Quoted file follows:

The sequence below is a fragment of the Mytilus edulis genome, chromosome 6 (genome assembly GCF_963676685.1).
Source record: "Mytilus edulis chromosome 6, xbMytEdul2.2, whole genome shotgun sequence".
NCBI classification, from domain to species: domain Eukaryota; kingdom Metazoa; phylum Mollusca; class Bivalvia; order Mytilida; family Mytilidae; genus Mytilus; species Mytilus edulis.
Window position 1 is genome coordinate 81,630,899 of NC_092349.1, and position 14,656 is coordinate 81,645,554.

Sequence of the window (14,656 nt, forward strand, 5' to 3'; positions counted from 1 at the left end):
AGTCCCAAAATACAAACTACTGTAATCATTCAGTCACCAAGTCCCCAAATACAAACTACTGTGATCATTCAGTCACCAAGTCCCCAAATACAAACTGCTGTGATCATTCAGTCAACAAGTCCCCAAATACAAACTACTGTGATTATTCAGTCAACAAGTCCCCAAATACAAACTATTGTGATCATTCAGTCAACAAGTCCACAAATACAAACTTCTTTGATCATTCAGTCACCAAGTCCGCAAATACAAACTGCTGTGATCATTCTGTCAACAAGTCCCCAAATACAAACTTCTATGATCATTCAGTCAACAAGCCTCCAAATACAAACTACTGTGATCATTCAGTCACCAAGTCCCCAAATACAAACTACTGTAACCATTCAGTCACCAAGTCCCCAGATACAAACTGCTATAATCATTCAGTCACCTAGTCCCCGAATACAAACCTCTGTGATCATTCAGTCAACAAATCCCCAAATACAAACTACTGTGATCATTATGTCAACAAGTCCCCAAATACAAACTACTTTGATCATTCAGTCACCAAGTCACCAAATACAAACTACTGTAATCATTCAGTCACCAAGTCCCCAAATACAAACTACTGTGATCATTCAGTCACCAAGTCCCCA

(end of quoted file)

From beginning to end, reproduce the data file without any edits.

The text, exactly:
The sequence below is a fragment of the Mytilus edulis genome, chromosome 6 (genome assembly GCF_963676685.1).
Source record: "Mytilus edulis chromosome 6, xbMytEdul2.2, whole genome shotgun sequence".
NCBI classification, from domain to species: domain Eukaryota; kingdom Metazoa; phylum Mollusca; class Bivalvia; order Mytilida; family Mytilidae; genus Mytilus; species Mytilus edulis.
Window position 1 is genome coordinate 81,630,899 of NC_092349.1, and position 14,656 is coordinate 81,645,554.

Sequence of the window (14,656 nt, forward strand, 5' to 3'; positions counted from 1 at the left end):
AGTCCCAAAATACAAACTACTGTAATCATTCAGTCACCAAGTCCCCAAATACAAACTACTGTGATCATTCAGTCACCAAGTCCCCAAATACAAACTGCTGTGATCATTCAGTCAACAAGTCCCCAAATACAAACTACTGTGATTATTCAGTCAACAAGTCCCCAAATACAAACTATTGTGATCATTCAGTCAACAAGTCCACAAATACAAACTTCTTTGATCATTCAGTCACCAAGTCCGCAAATACAAACTGCTGTGATCATTCTGTCAACAAGTCCCCAAATACAAACTTCTATGATCATTCAGTCAACAAGCCTCCAAATACAAACTACTGTGATCATTCAGTCACCAAGTCCCCAAATACAAACTACTGTAACCATTCAGTCACCAAGTCCCCAGATACAAACTGCTATAATCATTCAGTCACCTAGTCCCCGAATACAAACCTCTGTGATCATTCAGTCAACAAATCCCCAAATACAAACTACTGTGATCATTATGTCAACAAGTCCCCAAATACAAACTACTTTGATCATTCAGTCACCAAGTCACCAAATACAAACTACTGTAATCATTCAGTCACCAAGTCCCCAAATACAAACTACTGTGATCATTCAGTCACCAAGTCCCCA